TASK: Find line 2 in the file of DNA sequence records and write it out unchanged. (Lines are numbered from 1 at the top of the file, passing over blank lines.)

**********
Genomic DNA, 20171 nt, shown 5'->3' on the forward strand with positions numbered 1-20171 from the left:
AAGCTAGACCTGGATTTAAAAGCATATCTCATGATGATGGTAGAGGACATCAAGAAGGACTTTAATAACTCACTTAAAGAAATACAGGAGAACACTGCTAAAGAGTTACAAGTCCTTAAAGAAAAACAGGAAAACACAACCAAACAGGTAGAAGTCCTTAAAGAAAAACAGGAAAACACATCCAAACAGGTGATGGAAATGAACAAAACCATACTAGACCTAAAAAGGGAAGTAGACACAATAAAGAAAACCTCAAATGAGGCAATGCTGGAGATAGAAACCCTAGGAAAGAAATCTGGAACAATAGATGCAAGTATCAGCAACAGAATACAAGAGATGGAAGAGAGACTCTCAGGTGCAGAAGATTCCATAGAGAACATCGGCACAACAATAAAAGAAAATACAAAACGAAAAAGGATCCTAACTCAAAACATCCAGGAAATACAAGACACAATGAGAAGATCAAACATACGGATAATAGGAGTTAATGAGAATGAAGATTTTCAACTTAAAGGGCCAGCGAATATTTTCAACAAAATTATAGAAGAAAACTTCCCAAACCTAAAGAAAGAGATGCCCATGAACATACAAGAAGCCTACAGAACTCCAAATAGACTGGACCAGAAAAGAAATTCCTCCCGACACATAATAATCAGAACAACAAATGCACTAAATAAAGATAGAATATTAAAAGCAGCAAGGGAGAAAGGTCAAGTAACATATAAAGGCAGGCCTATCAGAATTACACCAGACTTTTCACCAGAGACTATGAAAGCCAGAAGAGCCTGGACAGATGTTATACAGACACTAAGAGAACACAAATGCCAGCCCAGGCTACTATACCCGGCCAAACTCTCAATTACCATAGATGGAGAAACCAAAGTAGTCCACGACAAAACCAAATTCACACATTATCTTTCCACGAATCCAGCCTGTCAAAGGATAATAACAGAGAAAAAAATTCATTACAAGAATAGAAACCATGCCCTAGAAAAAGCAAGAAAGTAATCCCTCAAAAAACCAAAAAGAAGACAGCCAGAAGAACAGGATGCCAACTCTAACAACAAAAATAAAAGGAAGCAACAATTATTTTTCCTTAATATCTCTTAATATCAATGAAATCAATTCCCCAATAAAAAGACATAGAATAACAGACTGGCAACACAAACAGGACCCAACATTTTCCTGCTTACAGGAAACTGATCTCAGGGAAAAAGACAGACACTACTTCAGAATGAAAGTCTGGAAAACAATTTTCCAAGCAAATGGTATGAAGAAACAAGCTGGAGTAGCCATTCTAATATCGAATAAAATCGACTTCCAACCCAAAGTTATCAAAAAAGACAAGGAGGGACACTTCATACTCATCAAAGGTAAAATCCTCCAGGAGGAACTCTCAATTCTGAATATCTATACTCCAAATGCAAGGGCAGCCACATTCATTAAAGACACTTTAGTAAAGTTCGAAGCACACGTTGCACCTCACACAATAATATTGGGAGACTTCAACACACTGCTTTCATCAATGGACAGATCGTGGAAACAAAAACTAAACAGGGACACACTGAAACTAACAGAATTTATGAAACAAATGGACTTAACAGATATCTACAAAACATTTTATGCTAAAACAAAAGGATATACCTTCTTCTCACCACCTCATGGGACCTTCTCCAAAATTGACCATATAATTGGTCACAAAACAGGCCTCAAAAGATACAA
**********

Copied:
AAGCTAGACCTGGATTTAAAAGCATATCTCATGATGATGGTAGAGGACATCAAGAAGGACTTTAATAACTCACTTAAAGAAATACAGGAGAACACTGCTAAAGAGTTACAAGTCCTTAAAGAAAAACAGGAAAACACAACCAAACAGGTAGAAGTCCTTAAAGAAAAACAGGAAAACACATCCAAACAGGTGATGGAAATGAACAAAACCATACTAGACCTAAAAAGGGAAGTAGACACAATAAAGAAAACCTCAAATGAGGCAATGCTGGAGATAGAAACCCTAGGAAAGAAATCTGGAACAATAGATGCAAGTATCAGCAACAGAATACAAGAGATGGAAGAGAGACTCTCAGGTGCAGAAGATTCCATAGAGAACATCGGCACAACAATAAAAGAAAATACAAAACGAAAAAGGATCCTAACTCAAAACATCCAGGAAATACAAGACACAATGAGAAGATCAAACATACGGATAATAGGAGTTAATGAGAATGAAGATTTTCAACTTAAAGGGCCAGCGAATATTTTCAACAAAATTATAGAAGAAAACTTCCCAAACCTAAAGAAAGAGATGCCCATGAACATACAAGAAGCCTACAGAACTCCAAATAGACTGGACCAGAAAAGAAATTCCTCCCGACACATAATAATCAGAACAACAAATGCACTAAATAAAGATAGAATATTAAAAGCAGCAAGGGAGAAAGGTCAAGTAACATATAAAGGCAGGCCTATCAGAATTACACCAGACTTTTCACCAGAGACTATGAAAGCCAGAAGAGCCTGGACAGATGTTATACAGACACTAAGAGAACACAAATGCCAGCCCAGGCTACTATACCCGGCCAAACTCTCAATTACCATAGATGGAGAAACCAAAGTAGTCCACGACAAAACCAAATTCACACATTATCTTTCCACGAATCCAGCCTGTCAAAGGATAATAACAGAGAAAAAAATTCATTACAAGAATAGAAACCATGCCCTAGAAAAAGCAAGAAAGTAATCCCTCAAAAAACCAAAAAGAAGACAGCCAGAAGAACAGGATGCCAACTCTAACAACAAAAATAAAAGGAAGCAACAATTATTTTTCCTTAATATCTCTTAATATCAATGAAATCAATTCCCCAATAAAAAGACATAGAATAACAGACTGGCAACACAAACAGGACCCAACATTTTCCTGCTTACAGGAAACTGATCTCAGGGAAAAAGACAGACACTACTTCAGAATGAAAGTCTGGAAAACAATTTTCCAAGCAAATGGTATGAAGAAACAAGCTGGAGTAGCCATTCTAATATCGAATAAAATCGACTTCCAACCCAAAGTTATCAAAAAAGACAAGGAGGGACACTTCATACTCATCAAAGGTAAAATCCTCCAGGAGGAACTCTCAATTCTGAATATCTATACTCCAAATGCAAGGGCAGCCACATTCATTAAAGACACTTTAGTAAAGTTCGAAGCACACGTTGCACCTCACACAATAATATTGGGAGACTTCAACACACTGCTTTCATCAATGGACAGATCGTGGAAACAAAAACTAAACAGGGACACACTGAAACTAACAGAATTTATGAAACAAATGGACTTAACAGATATCTACAAAACATTTTATGCTAAAACAAAAGGATATACCTTCTTCTCACCACCTCATGGGACCTTCTCCAAAATTGACCATATAATTGGTCACAAAACAGGCCTCAAAAGATACAA